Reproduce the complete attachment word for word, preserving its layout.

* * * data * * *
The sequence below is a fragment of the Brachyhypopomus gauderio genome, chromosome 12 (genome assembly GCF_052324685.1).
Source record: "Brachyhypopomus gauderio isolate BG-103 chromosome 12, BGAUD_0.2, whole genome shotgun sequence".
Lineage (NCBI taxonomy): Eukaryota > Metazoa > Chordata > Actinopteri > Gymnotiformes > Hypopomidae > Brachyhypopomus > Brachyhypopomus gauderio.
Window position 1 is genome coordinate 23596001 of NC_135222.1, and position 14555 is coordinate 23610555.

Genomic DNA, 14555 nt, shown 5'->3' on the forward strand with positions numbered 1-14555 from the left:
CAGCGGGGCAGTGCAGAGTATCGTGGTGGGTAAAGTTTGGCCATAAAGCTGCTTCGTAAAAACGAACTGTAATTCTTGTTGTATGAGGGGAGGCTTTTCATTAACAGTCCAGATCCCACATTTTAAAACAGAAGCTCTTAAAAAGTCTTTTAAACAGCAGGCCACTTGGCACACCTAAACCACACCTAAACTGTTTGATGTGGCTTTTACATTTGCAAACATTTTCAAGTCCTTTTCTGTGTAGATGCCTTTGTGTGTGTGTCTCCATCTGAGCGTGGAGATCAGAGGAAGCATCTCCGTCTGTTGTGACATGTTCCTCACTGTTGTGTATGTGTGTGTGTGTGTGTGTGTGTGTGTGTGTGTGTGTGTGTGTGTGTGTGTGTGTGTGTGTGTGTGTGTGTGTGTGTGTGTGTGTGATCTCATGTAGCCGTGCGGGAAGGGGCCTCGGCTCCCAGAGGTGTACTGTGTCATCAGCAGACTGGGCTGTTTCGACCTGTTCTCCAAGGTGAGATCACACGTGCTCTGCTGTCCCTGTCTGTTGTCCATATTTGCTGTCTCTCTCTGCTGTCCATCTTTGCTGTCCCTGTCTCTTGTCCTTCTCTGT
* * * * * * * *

The sequence below is a fragment of the Brachyhypopomus gauderio genome, chromosome 12 (genome assembly GCF_052324685.1).
Source record: "Brachyhypopomus gauderio isolate BG-103 chromosome 12, BGAUD_0.2, whole genome shotgun sequence".
Lineage (NCBI taxonomy): Eukaryota > Metazoa > Chordata > Actinopteri > Gymnotiformes > Hypopomidae > Brachyhypopomus > Brachyhypopomus gauderio.
Window position 1 is genome coordinate 23596001 of NC_135222.1, and position 14555 is coordinate 23610555.

Genomic DNA, 14555 nt, shown 5'->3' on the forward strand with positions numbered 1-14555 from the left:
CAGCGGGGCAGTGCAGAGTATCGTGGTGGGTAAAGTTTGGCCATAAAGCTGCTTCGTAAAAACGAACTGTAATTCTTGTTGTATGAGGGGAGGCTTTTCATTAACAGTCCAGATCCCACATTTTAAAACAGAAGCTCTTAAAAAGTCTTTTAAACAGCAGGCCACTTGGCACACCTAAACCACACCTAAACTGTTTGATGTGGCTTTTACATTTGCAAACATTTTCAAGTCCTTTTCTGTGTAGATGCCTTTGTGTGTGTGTCTCCATCTGAGCGTGGAGATCAGAGGAAGCATCTCCGTCTGTTGTGACATGTTCCTCACTGTTGTGTATGTGTGTGTGTGTGTGTGTGTGTGTGTGTGTGTGTGTGTGTGTGTGTGTGTGTGTGTGTGTGTGTGTGTGTGTGTGTGTGTGTGTGATCTCATGTAGCCGTGCGGGAAGGGGCCTCGGCTCCCAGAGGTGTACTGTGTCATCAGCAGACTGGGCTGTTTCGACCTGTTCTCCAAGGTGAGATCACACGTGCTCTGCTGTCCCTGTCTGTTGTCCATATTTGCTGTCTCTCTCTGCTGTCCATCTTTGCTGTCCCTGTCTCTTGTCCTTCTCTGT